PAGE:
The police in the Western Cape has their hands full with drug dealers. Luckily, they have one member on their team with a nose for the job. Meet Savage, a three-year old Sable German Shepherd who has just received a South African Police Service Medal for his outstanding work in sniffing out drugs.
As part of Cape Town’s Metro Police K9 unit, Savage is one of 25 dogs based and trained at the K9 Unit in Parow. These include Labradors, German Shepherds, Dutch Shepherds, Bloodhounds, German Pointers and even a Pitbull cross and Cattle Dog cross (if you remember the story about Stoffel, you’ll know that even Jack Russells can become outstanding undercover cops). Working with 16 well-trained handlers, these dogs specialise in narcotics detection, explosive detection, copper detection, and urban man trailing.
When it comes to sniffing out hidden drugs, Savage is the undisputed champion. According to official statistics, Savage has sniffed out drugs with a street value of R160 000 this year alone. Most of these have happened at a known drug hide-out in Bellville, with Savage finding the loot under cars, hidden underground and even in trees. And while these drug discoveries do not necessarily lead to direct arrests, these drugs are taken off the streets and make life harder for drug dealers, who come up with ever more creative ways of hiding the drugs from the police.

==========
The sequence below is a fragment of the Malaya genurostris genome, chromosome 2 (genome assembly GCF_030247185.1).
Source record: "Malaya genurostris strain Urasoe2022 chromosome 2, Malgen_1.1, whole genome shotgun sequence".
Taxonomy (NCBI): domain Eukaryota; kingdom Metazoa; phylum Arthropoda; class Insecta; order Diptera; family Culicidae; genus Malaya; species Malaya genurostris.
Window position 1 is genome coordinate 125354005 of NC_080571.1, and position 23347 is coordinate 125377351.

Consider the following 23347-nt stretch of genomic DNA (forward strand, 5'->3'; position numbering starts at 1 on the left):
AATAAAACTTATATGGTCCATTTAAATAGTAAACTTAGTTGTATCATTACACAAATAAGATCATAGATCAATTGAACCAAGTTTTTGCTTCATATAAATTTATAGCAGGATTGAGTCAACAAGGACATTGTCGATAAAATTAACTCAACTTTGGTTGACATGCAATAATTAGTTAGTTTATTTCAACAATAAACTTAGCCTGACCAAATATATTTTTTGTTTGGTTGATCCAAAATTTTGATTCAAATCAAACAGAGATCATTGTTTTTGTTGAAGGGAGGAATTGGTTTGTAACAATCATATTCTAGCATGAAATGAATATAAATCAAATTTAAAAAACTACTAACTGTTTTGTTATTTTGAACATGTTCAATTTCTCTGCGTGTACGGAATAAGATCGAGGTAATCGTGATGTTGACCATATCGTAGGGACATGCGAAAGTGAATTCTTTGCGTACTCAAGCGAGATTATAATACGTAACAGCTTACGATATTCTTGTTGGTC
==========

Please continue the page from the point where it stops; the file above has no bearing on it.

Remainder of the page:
Importantly, Savage also seems to be setting a fine example for the other dogs at the K9 unit in Parow.
“A number of our canines are new, and so officer Savage is setting a wonderful example for the rest of the team,” said Metro Police Chief Wayne le Roux upon the awarding of Savage’s medal.
“His performance in the first six months of this year has been noteworthy indeed, officer Savage is an asset to our efforts to curb the illicit drug trade, and we felt it appropriate to award him with a service medal in recognition of his efforts.”
Of course, Savage does not operate alone but in close partnership with his handler, constable Mosuli Faku. The two have been a team since they completed their formal training together in 2016. Their average day together includes an inspection of the kennel, exercise and obedience training on the training field and operational work which includes searches of premises, open areas and vehicles. The two are also involved in social interventions like drug awareness dog shows at schools.
Perhaps the value of Savage and the other service dogs is best encapsulated by the fact that they’re not referred to simply as dogs but as ‘officers’. And sitting next to constable Faku, wearing his service medal, you can almost see a proud smile on Savage’s face…